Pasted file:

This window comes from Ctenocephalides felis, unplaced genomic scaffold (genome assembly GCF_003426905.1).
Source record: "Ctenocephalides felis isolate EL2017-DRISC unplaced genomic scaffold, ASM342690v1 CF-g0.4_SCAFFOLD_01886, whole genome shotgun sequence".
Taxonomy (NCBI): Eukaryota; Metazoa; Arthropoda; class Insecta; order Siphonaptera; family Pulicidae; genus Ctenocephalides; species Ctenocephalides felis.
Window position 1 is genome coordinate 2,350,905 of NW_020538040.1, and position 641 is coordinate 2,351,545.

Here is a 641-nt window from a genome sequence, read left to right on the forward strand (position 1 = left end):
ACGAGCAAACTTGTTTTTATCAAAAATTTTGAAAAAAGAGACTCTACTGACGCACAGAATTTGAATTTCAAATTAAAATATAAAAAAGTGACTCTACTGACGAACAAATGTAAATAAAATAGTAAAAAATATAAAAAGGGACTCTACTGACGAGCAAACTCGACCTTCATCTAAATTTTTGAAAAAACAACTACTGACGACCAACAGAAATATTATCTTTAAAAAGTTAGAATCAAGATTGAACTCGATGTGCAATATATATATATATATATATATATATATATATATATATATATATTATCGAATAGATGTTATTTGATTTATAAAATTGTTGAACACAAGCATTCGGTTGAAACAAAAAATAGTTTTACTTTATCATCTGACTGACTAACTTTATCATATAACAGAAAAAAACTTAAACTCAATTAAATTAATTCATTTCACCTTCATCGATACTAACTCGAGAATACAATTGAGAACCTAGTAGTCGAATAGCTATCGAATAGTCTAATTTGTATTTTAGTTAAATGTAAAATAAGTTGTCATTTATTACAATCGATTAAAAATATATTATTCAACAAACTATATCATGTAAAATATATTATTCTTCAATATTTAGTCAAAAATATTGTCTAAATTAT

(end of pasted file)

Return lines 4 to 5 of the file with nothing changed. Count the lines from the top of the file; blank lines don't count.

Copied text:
Window position 1 is genome coordinate 2,350,905 of NW_020538040.1, and position 641 is coordinate 2,351,545.

Here is a 641-nt window from a genome sequence, read left to right on the forward strand (position 1 = left end):